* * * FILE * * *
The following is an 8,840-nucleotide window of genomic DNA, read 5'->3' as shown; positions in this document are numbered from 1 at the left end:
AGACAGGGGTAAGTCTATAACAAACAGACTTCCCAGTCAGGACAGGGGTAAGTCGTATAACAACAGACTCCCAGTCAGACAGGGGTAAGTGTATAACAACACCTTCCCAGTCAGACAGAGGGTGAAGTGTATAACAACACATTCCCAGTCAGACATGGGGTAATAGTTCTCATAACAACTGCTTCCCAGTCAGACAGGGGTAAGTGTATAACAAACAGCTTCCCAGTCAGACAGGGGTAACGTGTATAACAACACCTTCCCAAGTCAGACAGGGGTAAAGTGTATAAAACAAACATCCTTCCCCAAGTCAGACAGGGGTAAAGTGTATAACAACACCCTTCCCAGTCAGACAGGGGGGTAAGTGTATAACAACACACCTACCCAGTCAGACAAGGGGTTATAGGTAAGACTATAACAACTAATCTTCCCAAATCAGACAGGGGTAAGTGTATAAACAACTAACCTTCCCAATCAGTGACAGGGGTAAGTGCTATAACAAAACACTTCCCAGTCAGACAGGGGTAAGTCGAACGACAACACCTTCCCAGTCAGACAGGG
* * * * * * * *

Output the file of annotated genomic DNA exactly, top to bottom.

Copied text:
The following is an 8,840-nucleotide window of genomic DNA, read 5'->3' as shown; positions in this document are numbered from 1 at the left end:
AGACAGGGGTAAGTCTATAACAAACAGACTTCCCAGTCAGGACAGGGGTAAGTCGTATAACAACAGACTCCCAGTCAGACAGGGGTAAGTGTATAACAACACCTTCCCAGTCAGACAGAGGGTGAAGTGTATAACAACACATTCCCAGTCAGACATGGGGTAATAGTTCTCATAACAACTGCTTCCCAGTCAGACAGGGGTAAGTGTATAACAAACAGCTTCCCAGTCAGACAGGGGTAACGTGTATAACAACACCTTCCCAAGTCAGACAGGGGTAAAGTGTATAAAACAAACATCCTTCCCCAAGTCAGACAGGGGTAAAGTGTATAACAACACCCTTCCCAGTCAGACAGGGGGGTAAGTGTATAACAACACACCTACCCAGTCAGACAAGGGGTTATAGGTAAGACTATAACAACTAATCTTCCCAAATCAGACAGGGGTAAGTGTATAAACAACTAACCTTCCCAATCAGTGACAGGGGTAAGTGCTATAACAAAACACTTCCCAGTCAGACAGGGGTAAGTCGAACGACAACACCTTCCCAGTCAGACAGGG